From the first trailer straight to its release, Crimson Peak promised to be an electrifying, visuals-driven horror movie with rich colors and music and set pieces, a horror movie interested in looking good, not just good enough to jump out from around a corner for a scare and then scurry back behind it, a rejection of the cheapness that has dominated the genre for nearly a decade now. And it is. It delivers on that promise completely. But while watching it, you realize that’s not all you want.
The film’s plot is a big source of the unsatisfying feeling, despite being a great, old-fashioned haunted house setup. Burgeoning author Edith Cushing (Mia Wasikowska), who lives in America in the 1800s with her oil tycoon father, Carter (Jim Beaver), falls swiftly in love with a charming English lord, Thomas Sharpe (Tom Hiddleston) as he visits to ask Carter Cushing for a loan. Edith Cushing marries Sharpe and is whisked away with him to his mansion in Cumbria, where he lives with his sister, Lucille (Jessica Chastain), only to find the house is decayed to the point that it can barely be called a house anymore and is also severely haunted. Through the haunting, Cushing begins to discover the truth about her new husband and sister-in-law.
The simplest explanation of why Crimson Peak is disappointing is all the scares are spoiled in the trailer, and while that is true, it’s more complicated than that. The scares aren’t just fewer than expected, they’re too loosely packed, and the movie turns its focus away from the ghosts and to the natural aspects. This should be a good thing — the best horror movies, after all, are the ones that focus on things that can happen in real life — but it all falls flat.
The biggest reason is the fantastic and mundane elements of Cushing’s plight aren’t as connected as they need to be. It should be a matter of the haunting being connected to her isolation and dependence on her new husband, but really she’s just like that kid from The Sixth Sense and the ghosts are giving her a creepy hand. It’s got nothing to do with her character or her situation, she just happens to be able to see ghosts and she just happens to marry into a house with a lot of them. Ghosts typically symbolize attachment to the past, and they do here as well, but it should be a matter of Sharpe’s past coming back to overwhelm his present in both a figurative and literal way, not a matter of him coincidentally marrying someone who can see it all.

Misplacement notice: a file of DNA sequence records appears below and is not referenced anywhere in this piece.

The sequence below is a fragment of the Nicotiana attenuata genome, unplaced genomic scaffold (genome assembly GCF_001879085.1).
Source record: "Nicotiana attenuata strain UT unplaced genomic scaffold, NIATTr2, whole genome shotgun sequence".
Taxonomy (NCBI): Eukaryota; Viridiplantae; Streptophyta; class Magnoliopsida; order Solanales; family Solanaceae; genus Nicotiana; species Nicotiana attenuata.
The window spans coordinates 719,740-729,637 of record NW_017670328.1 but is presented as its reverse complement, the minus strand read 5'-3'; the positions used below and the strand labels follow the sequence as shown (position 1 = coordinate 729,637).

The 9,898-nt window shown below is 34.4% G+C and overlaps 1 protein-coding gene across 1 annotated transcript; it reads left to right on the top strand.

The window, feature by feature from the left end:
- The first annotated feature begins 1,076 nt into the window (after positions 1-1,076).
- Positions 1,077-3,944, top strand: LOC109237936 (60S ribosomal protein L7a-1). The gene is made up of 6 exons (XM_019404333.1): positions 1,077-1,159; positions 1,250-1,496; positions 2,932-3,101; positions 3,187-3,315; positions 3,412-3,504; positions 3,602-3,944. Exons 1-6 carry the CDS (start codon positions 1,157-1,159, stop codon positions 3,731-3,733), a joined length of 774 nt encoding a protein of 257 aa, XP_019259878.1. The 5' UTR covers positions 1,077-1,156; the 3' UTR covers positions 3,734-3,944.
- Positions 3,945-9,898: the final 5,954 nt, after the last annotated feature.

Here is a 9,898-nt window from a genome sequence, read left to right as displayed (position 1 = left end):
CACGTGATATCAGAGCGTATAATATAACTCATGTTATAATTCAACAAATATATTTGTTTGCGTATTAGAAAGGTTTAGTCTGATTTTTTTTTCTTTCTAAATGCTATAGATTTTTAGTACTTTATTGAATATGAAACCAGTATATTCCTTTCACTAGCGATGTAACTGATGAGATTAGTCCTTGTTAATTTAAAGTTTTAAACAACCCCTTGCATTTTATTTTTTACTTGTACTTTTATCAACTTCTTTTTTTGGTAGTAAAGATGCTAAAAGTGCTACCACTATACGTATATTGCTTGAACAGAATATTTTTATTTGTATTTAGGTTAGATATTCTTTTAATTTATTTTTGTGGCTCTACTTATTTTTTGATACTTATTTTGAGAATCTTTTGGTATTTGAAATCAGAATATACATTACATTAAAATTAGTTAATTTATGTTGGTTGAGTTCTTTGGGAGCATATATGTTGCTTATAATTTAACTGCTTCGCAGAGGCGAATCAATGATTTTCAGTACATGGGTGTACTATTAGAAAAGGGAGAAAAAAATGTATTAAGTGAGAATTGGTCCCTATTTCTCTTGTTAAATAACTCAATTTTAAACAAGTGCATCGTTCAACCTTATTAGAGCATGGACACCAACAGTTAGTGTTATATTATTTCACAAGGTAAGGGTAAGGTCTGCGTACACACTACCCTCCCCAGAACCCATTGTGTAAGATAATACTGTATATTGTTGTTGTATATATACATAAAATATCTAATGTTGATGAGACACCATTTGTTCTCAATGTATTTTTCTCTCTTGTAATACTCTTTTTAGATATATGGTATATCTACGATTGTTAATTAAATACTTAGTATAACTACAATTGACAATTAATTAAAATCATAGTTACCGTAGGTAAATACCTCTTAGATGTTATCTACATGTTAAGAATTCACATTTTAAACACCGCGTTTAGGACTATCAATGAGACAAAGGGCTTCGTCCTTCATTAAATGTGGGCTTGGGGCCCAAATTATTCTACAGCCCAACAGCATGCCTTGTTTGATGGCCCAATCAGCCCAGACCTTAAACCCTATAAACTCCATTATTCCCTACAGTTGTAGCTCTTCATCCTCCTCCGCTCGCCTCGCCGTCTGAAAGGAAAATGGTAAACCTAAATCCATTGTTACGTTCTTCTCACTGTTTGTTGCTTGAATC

Moreover, Cushing’s ability to see ghosts should be attached to Cushing herself, and a function of her own insecurities about marriage and leaving her father’s house, but Crimson Peak is well wide of that kind of storyline.
In spite of the stunning visuals, the atmosphere of this movie leaves a lot to be desired. The trailer’s gorgeous, hair-raising soundtrack is almost completely absent, paving the way for long stretches of silence to service the sparse jump scares. Despite an R rating, the movie isn’t graphic at all. Neither blood nor jump scares should be confused with real horror, but they’d be a step up here, simply to have something happen inside this amazing set.
This is about what you’d expect from co-writer/director/producer Guillermo del Toro by now. Over a career that is now 30 years old, he’s earned a reputation for sharp attention to stunning visuals and not to much else. It’s hard to say about a filmmaker who is so respected, but if he’d taken a step back here and let someone else make sure the script and characters popped as much as the colors, they wouldn’t detract so much from them.
Crimson Peak is just not scary. It’s vibrant and colorful and I really wish more movies looked like this one does, but there’s no electricity here. Cushing is never really in any danger. The central mystery is too easy to unravel. There’s a fantastic cast and an elegant gothic set for them to play around in, but the story just doesn’t live up to the rest of the production.
Crimson Peak will go into wide release Oct. 16.
Leopold Knopp is a formerly professional film critic, licensed massage therapist and journalism student at the University of North Texas. Use algebra every day. I’ve had a change of heart about reader input. It is now welcomed and encouraged. Like Reel Entropy on Facebook, follow it on Twitter @reelentropy, and shoot questions to reelentropy@.